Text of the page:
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Bitcoin did it right. Don't get all emotional over a few people who got free coins in the beginning, it's a tiny problem compared with the ones Bitcoin solves. Altering the rules to prefer equality over fairness would destroy the very heart of Bitcoin, the part which makes it better than classical currencies.

Well said, lots of smart comments today!

yep indeed, ppl are getting used to this kind of threads and they come up with answers in a more organized way.
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December 11, 2011, 07:45:54 PM
 #17

In other news, people who bought shares during Google's IPO don't deserve to profit from it, because they didn't participate in making Google's products.

If that was not a big enough hint: There are more ways to participate in an economy than to provide labor. People who buy bitcoins increase the total worth of all bitcoins, thus the incentive of merchants to accept Bitcoin, thus help grow the Bitcoin economy. If this growth results in the success of Bitcoin and a corresponding price appreciation, those who took a risk by investing in bitcoins have every right to profit from it.
/thread
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December 11, 2011, 07:55:40 PM
 #18

  • An alternative that tries to "solve" this "issue" of speculation profits defeats the purpose of the scarcity concept, rendering the new currency unstable and therefore unreliable.
I know an alternative that wouldn’t have done so. It’s called a sigmoid curve and it happens with all extractions of resources, except for Bitcoin which was designed completely inelastic in a 4 year period, so that the gold miner Satoshi, who didn’t even own a pickaxe (CPU mining) in the beginning, could just carry home 1% or 10% of the total money supply.

I do think it would have been justified to use the assumption that surely, at the beginning there will be LESS adopters than later on, and I do think it would have spared us a lot of headaches because we would have seen LESS of a misallocation which the market had to weed out (and maybe still is), and by doing so, actually decreasing trust and usefulness (volatility etc.) of Bitcoin over a longer time period.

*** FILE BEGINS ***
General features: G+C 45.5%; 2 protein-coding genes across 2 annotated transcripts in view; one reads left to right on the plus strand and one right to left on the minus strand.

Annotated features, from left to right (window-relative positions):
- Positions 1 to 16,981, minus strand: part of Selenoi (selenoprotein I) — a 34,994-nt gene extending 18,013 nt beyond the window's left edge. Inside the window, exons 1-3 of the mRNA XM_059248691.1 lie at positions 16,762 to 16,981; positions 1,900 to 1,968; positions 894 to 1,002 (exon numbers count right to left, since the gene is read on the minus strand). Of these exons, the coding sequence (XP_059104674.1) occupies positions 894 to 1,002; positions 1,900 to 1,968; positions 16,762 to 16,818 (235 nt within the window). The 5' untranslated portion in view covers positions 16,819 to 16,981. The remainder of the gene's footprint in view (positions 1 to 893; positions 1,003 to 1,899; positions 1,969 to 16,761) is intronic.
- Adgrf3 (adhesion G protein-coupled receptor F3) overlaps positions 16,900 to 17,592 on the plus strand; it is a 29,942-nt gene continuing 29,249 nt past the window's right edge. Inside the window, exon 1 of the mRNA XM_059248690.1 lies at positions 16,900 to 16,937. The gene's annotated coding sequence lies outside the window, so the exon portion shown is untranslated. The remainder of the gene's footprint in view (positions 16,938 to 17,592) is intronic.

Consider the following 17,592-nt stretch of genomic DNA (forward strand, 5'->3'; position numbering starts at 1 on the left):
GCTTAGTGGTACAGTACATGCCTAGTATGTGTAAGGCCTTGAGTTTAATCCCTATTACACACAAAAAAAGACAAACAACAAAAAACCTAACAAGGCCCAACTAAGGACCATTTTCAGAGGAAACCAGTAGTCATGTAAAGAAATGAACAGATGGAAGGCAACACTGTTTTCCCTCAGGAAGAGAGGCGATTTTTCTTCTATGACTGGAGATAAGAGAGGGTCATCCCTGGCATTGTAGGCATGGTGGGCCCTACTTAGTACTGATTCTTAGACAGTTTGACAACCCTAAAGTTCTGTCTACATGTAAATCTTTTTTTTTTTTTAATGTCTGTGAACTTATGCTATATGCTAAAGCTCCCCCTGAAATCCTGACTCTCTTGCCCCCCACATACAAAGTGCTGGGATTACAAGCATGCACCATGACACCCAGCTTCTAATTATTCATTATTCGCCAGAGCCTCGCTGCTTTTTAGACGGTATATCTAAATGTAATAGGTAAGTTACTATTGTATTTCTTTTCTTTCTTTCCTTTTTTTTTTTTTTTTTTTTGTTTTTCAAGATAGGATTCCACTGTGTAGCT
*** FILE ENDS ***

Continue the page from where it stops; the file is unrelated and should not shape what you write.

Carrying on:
Can anyone explain why the Bitcoin mines should produce the same amount of Bitcoins on day #1 where 3 guys on a cryptography mailing list know about it, as on day #1000 where tens of thousands do?
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December 11, 2011, 08:12:46 PM
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I know an alternative that wouldn’t have done so. It’s called a sigmoid curve ...

fair enough. indeed, Bitcoin could have been allocated differently.
but you do understand that the past is history, and that we are not going to change it, don't you?

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December 11, 2011, 08:28:09 PM
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I know an alternative that wouldn’t have done so. It’s called a sigmoid curve ...

fair enough. indeed, Bitcoin could have been allocated differently.
but you do understand that the past is history, and that we are not going to change it, don't you?

No, and I’ve said so before, that would undermine the whole system, obviously. I don’t think we will ever have a chance besides with this block chain. It’s funny because it’s almost extortion when you think about it.

I think noone has discussed a sigmoid curve in 2009 or 2010. The people back then either knew their role in the system and didn’t want to decrease their individual piece of the cake (yay rational actors), or they just didn’t foresee possible "problems" the initial allocation might bring.

I bring it up because I don’t like the way people think it’s perfect, and I think it might be good to reflect and learn what could have made Bitcoin more robust, so that the market doesn’t have to go from 32 to 1.99 to (as I think, eventually) surpassing the former high.

As I’ve said the additional volatility it brought is actually decreasing usability and trust. I guess the only advantage this brings is that it attracts a whole lot of speculators who are now correcting what has gone "wrong" with the monetary policy. Maybe this leads to growth that exceeds the damage, but I doubt it.